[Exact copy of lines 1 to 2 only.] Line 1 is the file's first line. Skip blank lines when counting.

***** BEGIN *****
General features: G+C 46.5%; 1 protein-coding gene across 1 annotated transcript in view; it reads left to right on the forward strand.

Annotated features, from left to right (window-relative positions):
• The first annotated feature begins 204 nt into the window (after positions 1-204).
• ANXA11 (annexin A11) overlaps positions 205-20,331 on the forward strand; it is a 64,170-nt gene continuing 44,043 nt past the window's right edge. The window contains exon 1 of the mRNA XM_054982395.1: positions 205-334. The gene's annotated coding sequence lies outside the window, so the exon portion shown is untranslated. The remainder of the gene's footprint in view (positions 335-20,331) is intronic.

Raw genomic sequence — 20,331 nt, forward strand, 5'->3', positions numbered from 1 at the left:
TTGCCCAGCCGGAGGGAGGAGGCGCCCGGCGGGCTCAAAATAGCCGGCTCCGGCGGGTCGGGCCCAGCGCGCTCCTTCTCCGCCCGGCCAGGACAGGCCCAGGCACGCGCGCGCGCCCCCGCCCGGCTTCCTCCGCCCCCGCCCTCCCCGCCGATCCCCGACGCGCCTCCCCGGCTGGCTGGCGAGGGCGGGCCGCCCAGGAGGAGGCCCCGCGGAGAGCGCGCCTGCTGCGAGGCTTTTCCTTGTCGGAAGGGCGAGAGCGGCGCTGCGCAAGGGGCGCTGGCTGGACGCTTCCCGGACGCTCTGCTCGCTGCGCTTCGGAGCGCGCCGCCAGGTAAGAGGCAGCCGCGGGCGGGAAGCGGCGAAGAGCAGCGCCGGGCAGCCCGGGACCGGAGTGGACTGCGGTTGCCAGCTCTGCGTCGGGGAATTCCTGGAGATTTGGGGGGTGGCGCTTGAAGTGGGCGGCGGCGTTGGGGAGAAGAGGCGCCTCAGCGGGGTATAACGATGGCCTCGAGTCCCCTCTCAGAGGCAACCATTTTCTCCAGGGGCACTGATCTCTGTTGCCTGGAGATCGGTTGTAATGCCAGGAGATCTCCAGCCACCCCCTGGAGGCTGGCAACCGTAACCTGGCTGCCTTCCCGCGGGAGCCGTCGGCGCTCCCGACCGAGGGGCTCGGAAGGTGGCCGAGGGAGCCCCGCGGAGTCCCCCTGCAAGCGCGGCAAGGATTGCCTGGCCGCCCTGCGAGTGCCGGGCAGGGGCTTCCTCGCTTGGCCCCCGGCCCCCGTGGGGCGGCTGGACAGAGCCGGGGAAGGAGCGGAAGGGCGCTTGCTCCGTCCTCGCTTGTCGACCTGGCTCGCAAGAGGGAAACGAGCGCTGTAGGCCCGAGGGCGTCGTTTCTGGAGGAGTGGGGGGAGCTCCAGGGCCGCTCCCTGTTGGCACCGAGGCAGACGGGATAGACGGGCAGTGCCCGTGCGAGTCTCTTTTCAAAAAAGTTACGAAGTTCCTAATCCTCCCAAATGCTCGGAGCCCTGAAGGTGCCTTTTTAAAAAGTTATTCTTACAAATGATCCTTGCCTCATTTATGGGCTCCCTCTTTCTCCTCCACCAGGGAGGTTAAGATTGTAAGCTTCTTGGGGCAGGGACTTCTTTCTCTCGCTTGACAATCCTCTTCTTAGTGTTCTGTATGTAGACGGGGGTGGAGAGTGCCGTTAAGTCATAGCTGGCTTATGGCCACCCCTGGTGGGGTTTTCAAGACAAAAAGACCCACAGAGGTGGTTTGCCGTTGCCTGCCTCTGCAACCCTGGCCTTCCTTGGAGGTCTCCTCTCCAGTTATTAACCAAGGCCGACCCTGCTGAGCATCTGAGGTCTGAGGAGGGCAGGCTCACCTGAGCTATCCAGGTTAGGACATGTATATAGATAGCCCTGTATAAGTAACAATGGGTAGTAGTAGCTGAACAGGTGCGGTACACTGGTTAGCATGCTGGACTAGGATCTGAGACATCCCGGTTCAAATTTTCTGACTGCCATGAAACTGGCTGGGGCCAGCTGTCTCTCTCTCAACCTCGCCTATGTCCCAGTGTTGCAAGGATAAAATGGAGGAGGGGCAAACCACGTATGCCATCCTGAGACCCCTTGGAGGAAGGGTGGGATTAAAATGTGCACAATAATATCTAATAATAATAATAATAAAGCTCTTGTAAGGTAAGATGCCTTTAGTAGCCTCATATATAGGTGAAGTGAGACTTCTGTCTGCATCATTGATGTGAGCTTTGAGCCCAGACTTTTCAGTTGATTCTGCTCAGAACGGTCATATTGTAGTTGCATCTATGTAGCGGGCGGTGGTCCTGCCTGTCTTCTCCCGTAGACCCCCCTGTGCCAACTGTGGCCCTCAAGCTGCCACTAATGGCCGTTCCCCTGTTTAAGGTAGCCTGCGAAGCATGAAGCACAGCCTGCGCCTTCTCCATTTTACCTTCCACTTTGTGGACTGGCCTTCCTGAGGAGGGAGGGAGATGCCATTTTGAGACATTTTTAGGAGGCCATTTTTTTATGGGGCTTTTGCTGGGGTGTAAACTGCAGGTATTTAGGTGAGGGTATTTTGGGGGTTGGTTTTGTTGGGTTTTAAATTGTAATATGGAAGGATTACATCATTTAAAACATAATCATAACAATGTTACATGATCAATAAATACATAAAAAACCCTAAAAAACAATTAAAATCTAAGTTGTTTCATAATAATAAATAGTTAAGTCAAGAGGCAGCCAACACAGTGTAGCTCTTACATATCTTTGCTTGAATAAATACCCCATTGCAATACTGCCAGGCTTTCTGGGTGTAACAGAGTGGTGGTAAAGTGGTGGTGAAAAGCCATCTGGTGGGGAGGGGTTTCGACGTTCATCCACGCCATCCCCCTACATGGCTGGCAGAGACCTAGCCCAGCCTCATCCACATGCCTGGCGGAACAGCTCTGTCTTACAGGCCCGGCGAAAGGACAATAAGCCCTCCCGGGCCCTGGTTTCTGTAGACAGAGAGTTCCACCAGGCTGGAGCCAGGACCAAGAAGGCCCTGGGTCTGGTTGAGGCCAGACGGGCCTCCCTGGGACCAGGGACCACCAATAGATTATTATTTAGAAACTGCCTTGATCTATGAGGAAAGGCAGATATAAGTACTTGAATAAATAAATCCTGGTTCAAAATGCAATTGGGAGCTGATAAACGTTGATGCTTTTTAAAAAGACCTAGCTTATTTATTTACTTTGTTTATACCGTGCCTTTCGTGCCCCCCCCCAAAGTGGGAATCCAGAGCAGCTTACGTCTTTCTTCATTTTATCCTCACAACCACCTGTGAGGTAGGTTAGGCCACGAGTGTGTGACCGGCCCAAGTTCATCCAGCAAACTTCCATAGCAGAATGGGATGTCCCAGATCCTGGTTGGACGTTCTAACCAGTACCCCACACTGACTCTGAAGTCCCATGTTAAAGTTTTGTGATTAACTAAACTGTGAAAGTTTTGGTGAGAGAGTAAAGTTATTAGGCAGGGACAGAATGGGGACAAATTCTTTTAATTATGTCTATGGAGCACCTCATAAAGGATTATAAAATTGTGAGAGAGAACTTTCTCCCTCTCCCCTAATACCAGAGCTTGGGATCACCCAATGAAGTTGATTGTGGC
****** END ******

General features: G+C 46.5%; 1 protein-coding gene across 1 annotated transcript in view; it reads left to right on the forward strand.

Annotated features, from left to right (window-relative positions):